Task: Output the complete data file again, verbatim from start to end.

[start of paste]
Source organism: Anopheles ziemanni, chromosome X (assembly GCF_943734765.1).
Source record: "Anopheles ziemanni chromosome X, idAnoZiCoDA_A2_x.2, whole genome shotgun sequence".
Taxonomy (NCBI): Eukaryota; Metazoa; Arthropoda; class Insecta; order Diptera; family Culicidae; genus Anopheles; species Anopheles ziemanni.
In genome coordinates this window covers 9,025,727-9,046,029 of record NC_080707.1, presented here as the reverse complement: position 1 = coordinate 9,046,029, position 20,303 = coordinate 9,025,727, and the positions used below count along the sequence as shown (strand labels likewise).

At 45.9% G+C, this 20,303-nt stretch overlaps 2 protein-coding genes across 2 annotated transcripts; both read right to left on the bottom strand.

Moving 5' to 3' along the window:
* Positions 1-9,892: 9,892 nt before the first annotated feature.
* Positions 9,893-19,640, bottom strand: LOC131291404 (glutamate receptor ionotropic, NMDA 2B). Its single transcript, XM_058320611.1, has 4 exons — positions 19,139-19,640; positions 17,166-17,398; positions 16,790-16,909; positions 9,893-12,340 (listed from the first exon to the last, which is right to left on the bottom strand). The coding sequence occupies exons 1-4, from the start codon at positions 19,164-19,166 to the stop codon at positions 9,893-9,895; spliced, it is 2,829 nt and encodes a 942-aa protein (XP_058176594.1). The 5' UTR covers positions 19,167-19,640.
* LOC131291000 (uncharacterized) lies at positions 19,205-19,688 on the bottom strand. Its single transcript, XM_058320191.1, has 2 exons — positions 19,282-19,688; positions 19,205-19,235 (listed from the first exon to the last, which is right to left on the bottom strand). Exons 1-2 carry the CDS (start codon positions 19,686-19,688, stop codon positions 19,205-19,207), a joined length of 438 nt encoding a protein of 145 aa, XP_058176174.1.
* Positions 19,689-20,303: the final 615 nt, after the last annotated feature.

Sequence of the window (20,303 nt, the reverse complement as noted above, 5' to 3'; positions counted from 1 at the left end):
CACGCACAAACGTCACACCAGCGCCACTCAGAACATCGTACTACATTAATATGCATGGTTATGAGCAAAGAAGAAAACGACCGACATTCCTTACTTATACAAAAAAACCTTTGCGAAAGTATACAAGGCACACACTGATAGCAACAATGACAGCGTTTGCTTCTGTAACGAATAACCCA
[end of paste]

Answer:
Source organism: Anopheles ziemanni, chromosome X (assembly GCF_943734765.1).
Source record: "Anopheles ziemanni chromosome X, idAnoZiCoDA_A2_x.2, whole genome shotgun sequence".
Taxonomy (NCBI): Eukaryota; Metazoa; Arthropoda; class Insecta; order Diptera; family Culicidae; genus Anopheles; species Anopheles ziemanni.
In genome coordinates this window covers 9,025,727-9,046,029 of record NC_080707.1, presented here as the reverse complement: position 1 = coordinate 9,046,029, position 20,303 = coordinate 9,025,727, and the positions used below count along the sequence as shown (strand labels likewise).

At 45.9% G+C, this 20,303-nt stretch overlaps 2 protein-coding genes across 2 annotated transcripts; both read right to left on the bottom strand.

Moving 5' to 3' along the window:
* Positions 1-9,892: 9,892 nt before the first annotated feature.
* Positions 9,893-19,640, bottom strand: LOC131291404 (glutamate receptor ionotropic, NMDA 2B). Its single transcript, XM_058320611.1, has 4 exons — positions 19,139-19,640; positions 17,166-17,398; positions 16,790-16,909; positions 9,893-12,340 (listed from the first exon to the last, which is right to left on the bottom strand). The coding sequence occupies exons 1-4, from the start codon at positions 19,164-19,166 to the stop codon at positions 9,893-9,895; spliced, it is 2,829 nt and encodes a 942-aa protein (XP_058176594.1). The 5' UTR covers positions 19,167-19,640.
* LOC131291000 (uncharacterized) lies at positions 19,205-19,688 on the bottom strand. Its single transcript, XM_058320191.1, has 2 exons — positions 19,282-19,688; positions 19,205-19,235 (listed from the first exon to the last, which is right to left on the bottom strand). Exons 1-2 carry the CDS (start codon positions 19,686-19,688, stop codon positions 19,205-19,207), a joined length of 438 nt encoding a protein of 145 aa, XP_058176174.1.
* Positions 19,689-20,303: the final 615 nt, after the last annotated feature.

Sequence of the window (20,303 nt, the reverse complement as noted above, 5' to 3'; positions counted from 1 at the left end):
CACGCACAAACGTCACACCAGCGCCACTCAGAACATCGTACTACATTAATATGCATGGTTATGAGCAAAGAAGAAAACGACCGACATTCCTTACTTATACAAAAAAACCTTTGCGAAAGTATACAAGGCACACACTGATAGCAACAATGACAGCGTTTGCTTCTGTAACGAATAACCCA